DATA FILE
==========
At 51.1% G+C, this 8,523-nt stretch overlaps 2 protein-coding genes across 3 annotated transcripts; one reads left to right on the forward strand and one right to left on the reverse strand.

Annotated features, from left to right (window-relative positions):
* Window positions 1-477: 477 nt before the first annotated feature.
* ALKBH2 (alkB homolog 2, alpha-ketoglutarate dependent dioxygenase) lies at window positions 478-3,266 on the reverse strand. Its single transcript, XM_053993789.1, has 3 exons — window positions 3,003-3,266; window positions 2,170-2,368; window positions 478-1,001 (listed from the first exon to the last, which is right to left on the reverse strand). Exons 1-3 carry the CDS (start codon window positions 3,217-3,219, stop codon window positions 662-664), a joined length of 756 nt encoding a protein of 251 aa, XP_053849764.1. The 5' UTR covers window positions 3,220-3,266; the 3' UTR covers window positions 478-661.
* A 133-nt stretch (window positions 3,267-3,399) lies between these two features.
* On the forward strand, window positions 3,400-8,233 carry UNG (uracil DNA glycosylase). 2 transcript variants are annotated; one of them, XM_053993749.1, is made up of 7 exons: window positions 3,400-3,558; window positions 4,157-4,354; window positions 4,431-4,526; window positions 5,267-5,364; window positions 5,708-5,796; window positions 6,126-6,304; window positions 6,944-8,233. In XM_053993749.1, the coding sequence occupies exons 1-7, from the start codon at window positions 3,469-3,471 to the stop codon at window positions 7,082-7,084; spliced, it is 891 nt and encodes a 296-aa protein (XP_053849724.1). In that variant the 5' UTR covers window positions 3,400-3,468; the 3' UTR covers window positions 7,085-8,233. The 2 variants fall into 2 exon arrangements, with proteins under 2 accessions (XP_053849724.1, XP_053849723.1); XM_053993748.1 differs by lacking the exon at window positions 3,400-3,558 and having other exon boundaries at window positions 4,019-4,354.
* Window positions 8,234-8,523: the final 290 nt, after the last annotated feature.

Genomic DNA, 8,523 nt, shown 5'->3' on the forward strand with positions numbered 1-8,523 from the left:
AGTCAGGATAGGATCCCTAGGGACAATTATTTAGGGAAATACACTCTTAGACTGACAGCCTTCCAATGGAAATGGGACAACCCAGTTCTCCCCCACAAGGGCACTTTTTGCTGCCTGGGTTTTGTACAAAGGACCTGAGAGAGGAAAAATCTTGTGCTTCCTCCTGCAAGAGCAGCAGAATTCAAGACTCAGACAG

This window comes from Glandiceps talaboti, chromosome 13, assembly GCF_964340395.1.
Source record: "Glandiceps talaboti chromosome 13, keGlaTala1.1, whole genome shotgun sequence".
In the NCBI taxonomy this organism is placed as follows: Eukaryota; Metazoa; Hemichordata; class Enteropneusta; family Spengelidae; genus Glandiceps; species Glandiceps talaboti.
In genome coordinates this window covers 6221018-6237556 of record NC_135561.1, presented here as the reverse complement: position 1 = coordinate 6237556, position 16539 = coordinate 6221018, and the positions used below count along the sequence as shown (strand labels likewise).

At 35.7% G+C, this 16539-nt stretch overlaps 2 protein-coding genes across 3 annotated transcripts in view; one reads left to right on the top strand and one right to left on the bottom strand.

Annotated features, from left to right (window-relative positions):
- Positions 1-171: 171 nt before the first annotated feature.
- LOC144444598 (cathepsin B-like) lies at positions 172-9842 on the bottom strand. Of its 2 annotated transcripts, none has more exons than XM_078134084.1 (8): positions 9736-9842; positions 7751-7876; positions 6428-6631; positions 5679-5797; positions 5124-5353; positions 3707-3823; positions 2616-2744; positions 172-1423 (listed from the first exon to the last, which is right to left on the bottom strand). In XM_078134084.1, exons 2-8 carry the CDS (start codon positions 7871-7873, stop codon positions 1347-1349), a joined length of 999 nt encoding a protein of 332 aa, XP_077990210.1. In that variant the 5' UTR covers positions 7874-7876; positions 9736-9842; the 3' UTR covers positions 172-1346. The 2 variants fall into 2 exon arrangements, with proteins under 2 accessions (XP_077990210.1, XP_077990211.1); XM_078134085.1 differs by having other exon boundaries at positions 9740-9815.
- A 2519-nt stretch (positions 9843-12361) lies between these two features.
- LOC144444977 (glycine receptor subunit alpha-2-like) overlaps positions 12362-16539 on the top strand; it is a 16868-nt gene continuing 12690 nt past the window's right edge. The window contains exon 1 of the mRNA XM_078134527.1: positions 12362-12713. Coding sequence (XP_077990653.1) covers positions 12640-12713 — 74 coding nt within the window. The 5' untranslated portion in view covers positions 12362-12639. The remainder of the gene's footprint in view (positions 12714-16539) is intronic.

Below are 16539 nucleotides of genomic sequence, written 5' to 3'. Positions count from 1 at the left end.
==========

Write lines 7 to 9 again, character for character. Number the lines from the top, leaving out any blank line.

* Window positions 8,234-8,523: the final 290 nt, after the last annotated feature.

Genomic DNA, 8,523 nt, shown 5'->3' on the forward strand with positions numbered 1-8,523 from the left:
AGTCAGGATAGGATCCCTAGGGACAATTATTTAGGGAAATACACTCTTAGACTGACAGCCTTCCAATGGAAATGGGACAACCCAGTTCTCCCCCACAAGGGCACTTTTTGCTGCCTGGGTTTTGTACAAAGGACCTGAGAGAGGAAAAATCTTGTGCTTCCTCCTGCAAGAGCAGCAGAATTCAAGACTCAGACAG